West of Phoenix, there were lots of shredded tires beside the I-10. Did I see condors hovering overhead? or just big-ass vultures? Why were they watching the closed rest areas and abandoned gas stations?
At the first rest area in California there were flies all over the men’s room walls. A Tejano kid smiled big while getting his picture taken by the CAUTION: RATTLESNAKES sign. Welcome to California, may your reptilian dreams come true.
Soon we were cruising down the Sonny Bono Memorial Freeway, and back under the smog where I was born.
West Covina, my hometown, has become comfortably alien. The cramped courtyard of our hotel, with its swimming pool and palm trees peeking over the building, could be used to shoot a scene for a spy movie set in Latin America. West Covina is simultaneously morphing into a franchise megasprawl and a Neo-Latin America.
Later, as we headed for the La Brea Tar Pits, I saw a sign to the Byzantine-Latino Quarter. The Tar Pits Page Museum was a wonderland of Ice Age skeletons. The Los Angeles County Museum of Art offered PreColumbian ball game artifacts, and human skulls -- Aztec and Asian Pacific -- with beautiful decorations. My imagination erupted all over the place as we ate in the Farmer’s Market.
Is it me, or has L.A. -- this place that people from West Covina talk about as a foreign country -- gotten relaxed? The Yuppie Era is over, along with anglo domination. And it’s still the world’s most luxurious disaster area.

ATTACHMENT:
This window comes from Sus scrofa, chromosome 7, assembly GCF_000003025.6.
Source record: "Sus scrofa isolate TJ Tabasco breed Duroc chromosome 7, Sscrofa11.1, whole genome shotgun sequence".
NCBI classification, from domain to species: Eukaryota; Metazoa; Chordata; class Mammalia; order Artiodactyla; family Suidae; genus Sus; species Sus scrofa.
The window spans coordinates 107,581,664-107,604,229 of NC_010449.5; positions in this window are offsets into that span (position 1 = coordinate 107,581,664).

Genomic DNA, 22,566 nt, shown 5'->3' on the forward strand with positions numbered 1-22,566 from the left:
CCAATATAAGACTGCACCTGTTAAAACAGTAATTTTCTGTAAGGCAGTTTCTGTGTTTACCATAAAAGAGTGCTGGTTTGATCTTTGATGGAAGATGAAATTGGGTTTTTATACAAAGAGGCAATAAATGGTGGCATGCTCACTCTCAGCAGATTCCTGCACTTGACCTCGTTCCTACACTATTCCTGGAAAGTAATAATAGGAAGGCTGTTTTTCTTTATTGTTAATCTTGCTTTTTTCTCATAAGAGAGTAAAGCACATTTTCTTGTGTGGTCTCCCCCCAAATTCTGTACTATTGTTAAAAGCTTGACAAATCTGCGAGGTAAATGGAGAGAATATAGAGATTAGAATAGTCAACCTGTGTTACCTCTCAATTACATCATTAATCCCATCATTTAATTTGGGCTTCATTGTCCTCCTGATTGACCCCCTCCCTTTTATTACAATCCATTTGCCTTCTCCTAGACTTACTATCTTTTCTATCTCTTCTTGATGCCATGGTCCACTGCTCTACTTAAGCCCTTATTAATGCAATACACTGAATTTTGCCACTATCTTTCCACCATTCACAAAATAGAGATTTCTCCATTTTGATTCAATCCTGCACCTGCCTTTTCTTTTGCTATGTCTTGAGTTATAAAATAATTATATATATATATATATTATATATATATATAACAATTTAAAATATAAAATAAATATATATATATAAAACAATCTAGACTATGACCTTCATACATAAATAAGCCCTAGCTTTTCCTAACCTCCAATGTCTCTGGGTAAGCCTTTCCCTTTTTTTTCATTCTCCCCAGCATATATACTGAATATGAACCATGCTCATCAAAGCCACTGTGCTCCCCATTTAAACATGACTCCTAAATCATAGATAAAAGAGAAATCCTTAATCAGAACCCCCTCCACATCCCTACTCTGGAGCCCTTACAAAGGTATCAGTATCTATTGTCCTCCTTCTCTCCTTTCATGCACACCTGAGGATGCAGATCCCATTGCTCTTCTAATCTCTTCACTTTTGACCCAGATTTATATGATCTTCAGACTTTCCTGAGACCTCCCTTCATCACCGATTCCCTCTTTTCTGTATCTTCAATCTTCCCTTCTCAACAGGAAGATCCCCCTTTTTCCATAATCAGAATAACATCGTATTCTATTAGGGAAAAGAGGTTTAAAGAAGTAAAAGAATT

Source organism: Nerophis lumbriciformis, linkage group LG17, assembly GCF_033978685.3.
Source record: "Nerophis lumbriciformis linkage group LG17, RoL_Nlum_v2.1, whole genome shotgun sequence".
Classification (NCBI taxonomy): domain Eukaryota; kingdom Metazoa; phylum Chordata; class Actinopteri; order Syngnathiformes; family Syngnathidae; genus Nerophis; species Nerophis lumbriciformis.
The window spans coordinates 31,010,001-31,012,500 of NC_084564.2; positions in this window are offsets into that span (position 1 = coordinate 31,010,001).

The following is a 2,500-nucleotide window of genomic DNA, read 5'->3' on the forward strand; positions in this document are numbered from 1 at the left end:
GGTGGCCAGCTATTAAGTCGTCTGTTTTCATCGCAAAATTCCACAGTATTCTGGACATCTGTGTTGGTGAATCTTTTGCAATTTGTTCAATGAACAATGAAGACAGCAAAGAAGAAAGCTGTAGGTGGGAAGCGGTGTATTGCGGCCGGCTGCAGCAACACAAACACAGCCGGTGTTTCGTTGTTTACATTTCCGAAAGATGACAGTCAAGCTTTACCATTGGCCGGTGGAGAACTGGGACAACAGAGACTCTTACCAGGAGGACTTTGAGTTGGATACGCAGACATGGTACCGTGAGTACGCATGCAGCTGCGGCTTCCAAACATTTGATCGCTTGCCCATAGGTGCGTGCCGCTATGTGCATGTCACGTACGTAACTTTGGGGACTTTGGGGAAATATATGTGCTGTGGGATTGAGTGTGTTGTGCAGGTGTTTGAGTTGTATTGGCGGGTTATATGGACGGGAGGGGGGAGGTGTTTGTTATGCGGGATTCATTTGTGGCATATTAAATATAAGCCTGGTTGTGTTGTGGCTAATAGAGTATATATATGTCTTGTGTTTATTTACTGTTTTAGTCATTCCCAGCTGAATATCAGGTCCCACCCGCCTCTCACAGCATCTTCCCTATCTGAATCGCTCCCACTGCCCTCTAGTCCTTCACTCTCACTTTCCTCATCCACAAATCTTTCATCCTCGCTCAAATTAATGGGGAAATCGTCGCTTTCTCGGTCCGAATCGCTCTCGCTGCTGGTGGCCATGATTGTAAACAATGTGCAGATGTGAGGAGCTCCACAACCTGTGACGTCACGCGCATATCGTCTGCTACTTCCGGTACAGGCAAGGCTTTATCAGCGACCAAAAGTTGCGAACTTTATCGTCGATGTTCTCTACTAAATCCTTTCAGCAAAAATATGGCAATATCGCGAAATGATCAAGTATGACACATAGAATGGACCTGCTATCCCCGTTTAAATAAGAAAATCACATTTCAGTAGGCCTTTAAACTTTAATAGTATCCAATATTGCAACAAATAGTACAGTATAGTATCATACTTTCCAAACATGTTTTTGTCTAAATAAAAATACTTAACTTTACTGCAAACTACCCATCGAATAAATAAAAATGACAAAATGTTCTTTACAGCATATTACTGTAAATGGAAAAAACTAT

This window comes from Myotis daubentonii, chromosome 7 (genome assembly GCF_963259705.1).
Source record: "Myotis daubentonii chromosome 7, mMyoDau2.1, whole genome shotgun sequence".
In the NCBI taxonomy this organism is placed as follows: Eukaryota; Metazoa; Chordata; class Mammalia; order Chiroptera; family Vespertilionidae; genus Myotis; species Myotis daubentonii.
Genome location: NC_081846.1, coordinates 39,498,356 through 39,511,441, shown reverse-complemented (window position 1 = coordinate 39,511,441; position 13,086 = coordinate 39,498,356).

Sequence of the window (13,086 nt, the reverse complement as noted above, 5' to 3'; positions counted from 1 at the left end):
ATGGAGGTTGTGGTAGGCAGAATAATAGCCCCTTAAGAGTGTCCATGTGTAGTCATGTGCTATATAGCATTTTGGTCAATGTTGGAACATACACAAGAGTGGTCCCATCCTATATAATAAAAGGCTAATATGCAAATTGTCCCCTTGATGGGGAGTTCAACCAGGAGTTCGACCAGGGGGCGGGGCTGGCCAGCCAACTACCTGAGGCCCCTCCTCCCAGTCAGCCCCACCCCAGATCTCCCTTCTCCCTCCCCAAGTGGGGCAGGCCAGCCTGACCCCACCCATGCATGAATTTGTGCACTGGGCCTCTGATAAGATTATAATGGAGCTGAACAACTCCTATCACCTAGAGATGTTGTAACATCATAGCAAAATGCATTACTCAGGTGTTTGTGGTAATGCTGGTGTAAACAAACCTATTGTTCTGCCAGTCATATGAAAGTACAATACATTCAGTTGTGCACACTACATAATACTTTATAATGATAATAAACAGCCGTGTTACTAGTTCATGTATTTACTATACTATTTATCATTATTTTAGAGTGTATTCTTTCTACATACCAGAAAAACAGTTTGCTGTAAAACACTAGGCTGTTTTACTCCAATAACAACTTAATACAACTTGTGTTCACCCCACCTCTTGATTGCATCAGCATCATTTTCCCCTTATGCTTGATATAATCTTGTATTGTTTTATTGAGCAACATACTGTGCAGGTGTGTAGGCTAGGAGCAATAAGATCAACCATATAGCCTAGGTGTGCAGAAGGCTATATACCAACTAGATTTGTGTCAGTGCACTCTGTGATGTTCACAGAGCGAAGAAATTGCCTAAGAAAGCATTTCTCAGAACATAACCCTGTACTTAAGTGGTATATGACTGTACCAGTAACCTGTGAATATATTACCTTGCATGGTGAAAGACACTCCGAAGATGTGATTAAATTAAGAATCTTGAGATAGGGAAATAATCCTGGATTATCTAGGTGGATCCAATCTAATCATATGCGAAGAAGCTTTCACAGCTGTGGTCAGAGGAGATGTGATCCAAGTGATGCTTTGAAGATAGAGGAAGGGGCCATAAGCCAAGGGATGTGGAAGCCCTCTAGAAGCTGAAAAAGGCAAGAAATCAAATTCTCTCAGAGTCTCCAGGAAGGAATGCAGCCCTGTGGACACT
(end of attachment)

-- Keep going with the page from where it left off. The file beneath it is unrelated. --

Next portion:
My parents took me to the opening of Disneyland while I was still in the womb, and I can’t get away from it. Besides, I need to pay homage to the Animation Gods. I was glad to see that the guy selling shrunken heads in the Jungle Cruise is still there. Waiting in the many lines was a woman in a Goth Virgin of Guadalupe T-shirt -- the halo was a cobweb. Other gals dressed to show off their ample cleavage. An old man didn’t bother to cover the tattoo of a bare-breasted beauty on his arm. Do special demons lurk in the smoking areas of the Magic Kingdom?
Disneyland is a masterpiece of crowd control. And civilization begins and ends with crowd control. But the real fun starts when you break free of both the crowds and the control.
Under the starless, reddish-grey SoCal night sky, I dreamed that I was coughing up tiny bats, lots of them. I wasn’t disturbed. The LACMA had reminded me that bats in Asian and PreColumbian cultures are considered to be symbols of good fortune.